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Woods has turned his back on family, niece alleges


AUGUSTA, GEORGIA – APRIL 14: Tiger Woods of the United States celebrates with his caddie Joe LaCava after holing the winning putt on the par 4, 18th hole during the final round of the 2019 Masters Tournament at Augusta National Golf Club on April 14, 2019 in Augusta, Georgia. David Cannon/Getty Images/AFP

Back-on-top Tiger Woods has the world cheering his amazing golf comeback, but he’s turned his back on his ailing brother, reports

That’s the shocking charge of Woods’ niece Charmaine Letuli — who exclusively told her family hasn’t heard a word from the newly crowned five-time Masters champion since the death of their father, Earl Woods Sr., in 2006.

“I don’t understand it,” said Letuli, whose dad, Kevin Woods — the golfer’s half-brother — has been in a nursing home for more than a year with a crippling case of multiple sclerosis, diagnosed in 2009.

Despite Woods’ net worth of $800 million, Letuli, 46, said the legend hasn’t contributed a dime to his brother’s care.

“We raise our kids to take care of their family,” Letuli told Radar. “It just saddens me to see my dad suffer when the cost of getting him a caretaker and moving him home would be nothing more than a drop in the bucket for Tiger.”

She added: “It would make my dad the happiest person in the world!”

Kevin, 61, is one of Woods’ three half-siblings from his father’s first marriage to the late Barbara Gary.

His 60-year-old sister Royce, and older brother Earl Jr., 63, who have previously spoken about the family’s challenged relationship with Woods, confirmed in 2013 that the golf star has dropped out of their lives.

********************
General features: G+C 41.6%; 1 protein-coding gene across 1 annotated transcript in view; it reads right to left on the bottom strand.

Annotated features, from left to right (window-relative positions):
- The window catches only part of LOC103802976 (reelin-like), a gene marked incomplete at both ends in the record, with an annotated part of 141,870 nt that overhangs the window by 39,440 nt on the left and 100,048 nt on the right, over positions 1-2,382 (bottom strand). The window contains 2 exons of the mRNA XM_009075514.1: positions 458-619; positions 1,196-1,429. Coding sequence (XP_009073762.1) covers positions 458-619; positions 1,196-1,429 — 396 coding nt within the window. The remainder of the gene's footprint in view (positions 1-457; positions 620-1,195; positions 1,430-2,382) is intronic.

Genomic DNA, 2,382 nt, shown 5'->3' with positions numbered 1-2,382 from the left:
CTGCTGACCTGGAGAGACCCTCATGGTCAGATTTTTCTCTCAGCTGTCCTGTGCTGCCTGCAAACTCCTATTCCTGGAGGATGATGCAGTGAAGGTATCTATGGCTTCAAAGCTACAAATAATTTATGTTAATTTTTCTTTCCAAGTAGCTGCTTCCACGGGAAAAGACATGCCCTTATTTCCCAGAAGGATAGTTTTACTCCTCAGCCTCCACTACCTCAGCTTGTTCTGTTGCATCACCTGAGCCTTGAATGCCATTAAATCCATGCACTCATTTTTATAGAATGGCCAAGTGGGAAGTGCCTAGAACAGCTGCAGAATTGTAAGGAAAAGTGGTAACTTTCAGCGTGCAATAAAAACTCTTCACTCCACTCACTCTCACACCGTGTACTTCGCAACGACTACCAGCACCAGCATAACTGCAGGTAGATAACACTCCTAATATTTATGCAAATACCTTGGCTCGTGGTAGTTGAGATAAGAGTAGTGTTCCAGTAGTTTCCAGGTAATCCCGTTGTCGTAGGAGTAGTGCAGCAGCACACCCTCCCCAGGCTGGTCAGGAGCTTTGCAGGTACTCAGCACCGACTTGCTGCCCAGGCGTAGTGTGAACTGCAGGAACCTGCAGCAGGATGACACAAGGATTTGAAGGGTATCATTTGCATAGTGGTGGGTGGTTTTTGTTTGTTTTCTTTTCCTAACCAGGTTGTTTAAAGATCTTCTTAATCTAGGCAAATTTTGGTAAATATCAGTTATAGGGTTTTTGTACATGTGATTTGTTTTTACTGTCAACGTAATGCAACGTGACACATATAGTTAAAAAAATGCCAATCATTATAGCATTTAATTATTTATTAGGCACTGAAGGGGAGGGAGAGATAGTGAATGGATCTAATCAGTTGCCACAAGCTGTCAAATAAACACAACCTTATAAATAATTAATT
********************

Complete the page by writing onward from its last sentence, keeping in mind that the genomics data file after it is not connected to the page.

“I leave messages,” Earl Jr. said in 2013. “I leave updates on Kevin, but I don’t get a response. Kevin loves Tiger — and when Tiger doesn’t call, it just makes him feel worse.”

Kevin is 95 per cent blind, completely immobile and losing his memory, according to Letuli.

“He needs full-time care and assistance for everything from eating to getting out of bed,” she said.

Kevin has never asked his famous younger brother for help, Letuli said, and he continued to root for the 43-year-old golfer even after his life spiraled out of control when he was caught cheating on his wife in 2009.

“My dad has never spoken an ill word about Tiger,” Letuli said.

Ironically, the four siblings were close before Woods climbed the golf ranks to become one of the greatest players of all time.

In fact, sister Royce — who lives in San Jose, Calif. — fixed Woods’ meals and did his laundry when he attended nearby Stanford University, according to ESPN. But after their father died Woods turned tail and ran, according to Letuli.

“I just want to bring my father home,” she said. “He’s living on Social Security and disability and lost his home because of his condition. But he never complains.”

Kevin refuses to ask Woods for money, she added, and she won’t either for fear of upsetting her father. “My dad would think it’s overstepping,” Letuli told The Radar.

Meanwhile, Woods has confirmed that he will compete in the Zozo Championship from Oct. 24 to 27 at Accordia Golf Narashino Country Club in Chiba Prefecture, near Tokyo.

“I’m excited to play in the inaugural Zozo Championship in October and return to Japan, one of my favorite countries,” Woods said in a statement. “The fans in Japan really enjoy, appreciate and understand golf, and I’m looking forward to competing there.”

Woods, 43, last played in Japan in 2006, when he finished second to Padraig Harrington in a playoff at the Dunlop Phoenix event. He hasn’t played in any of the fall events since the PGA Tour went to a “wrap-around” schedule in 2013-14.

The Zozo Championship will feature 78 players competing for $9.75 million in prize money. The event will join the CJ Cup at Nine Bridges in South Korea and the World Golf Championships-HSBC Champions in Shanghai, China, to give the PGA Tour three official Asian tournaments in the fall.

According to ESPN, Woods also will play an exhibition match in Asia, part of a content agreement he entered into with GolfTV in 2018.

Already the game’s biggest draw, Woods added to his legend when he won the Masters this month for his 15th career major championship and first since the 2008 U.S. Open.

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